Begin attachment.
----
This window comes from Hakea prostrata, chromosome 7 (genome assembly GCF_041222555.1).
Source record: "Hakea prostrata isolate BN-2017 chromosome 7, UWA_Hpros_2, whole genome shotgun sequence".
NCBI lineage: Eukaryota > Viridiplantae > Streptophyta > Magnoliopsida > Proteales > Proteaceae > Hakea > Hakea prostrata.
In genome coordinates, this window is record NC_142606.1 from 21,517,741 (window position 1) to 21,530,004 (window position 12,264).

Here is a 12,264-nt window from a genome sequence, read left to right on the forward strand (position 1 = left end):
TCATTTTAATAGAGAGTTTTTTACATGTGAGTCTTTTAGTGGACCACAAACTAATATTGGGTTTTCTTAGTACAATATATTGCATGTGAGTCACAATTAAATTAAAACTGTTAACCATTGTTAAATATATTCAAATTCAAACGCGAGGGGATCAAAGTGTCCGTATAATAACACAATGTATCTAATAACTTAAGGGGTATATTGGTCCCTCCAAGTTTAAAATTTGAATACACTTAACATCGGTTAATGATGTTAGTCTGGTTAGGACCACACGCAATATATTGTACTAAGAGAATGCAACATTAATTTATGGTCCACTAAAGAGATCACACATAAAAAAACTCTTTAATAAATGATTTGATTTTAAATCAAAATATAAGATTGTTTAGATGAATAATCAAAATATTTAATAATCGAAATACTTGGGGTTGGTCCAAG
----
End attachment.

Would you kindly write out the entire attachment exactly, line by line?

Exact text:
This window comes from Hakea prostrata, chromosome 7 (genome assembly GCF_041222555.1).
Source record: "Hakea prostrata isolate BN-2017 chromosome 7, UWA_Hpros_2, whole genome shotgun sequence".
NCBI lineage: Eukaryota > Viridiplantae > Streptophyta > Magnoliopsida > Proteales > Proteaceae > Hakea > Hakea prostrata.
In genome coordinates, this window is record NC_142606.1 from 21,517,741 (window position 1) to 21,530,004 (window position 12,264).

Here is a 12,264-nt window from a genome sequence, read left to right on the forward strand (position 1 = left end):
TCATTTTAATAGAGAGTTTTTTACATGTGAGTCTTTTAGTGGACCACAAACTAATATTGGGTTTTCTTAGTACAATATATTGCATGTGAGTCACAATTAAATTAAAACTGTTAACCATTGTTAAATATATTCAAATTCAAACGCGAGGGGATCAAAGTGTCCGTATAATAACACAATGTATCTAATAACTTAAGGGGTATATTGGTCCCTCCAAGTTTAAAATTTGAATACACTTAACATCGGTTAATGATGTTAGTCTGGTTAGGACCACACGCAATATATTGTACTAAGAGAATGCAACATTAATTTATGGTCCACTAAAGAGATCACACATAAAAAAACTCTTTAATAAATGATTTGATTTTAAATCAAAATATAAGATTGTTTAGATGAATAATCAAAATATTTAATAATCGAAATACTTGGGGTTGGTCCAAG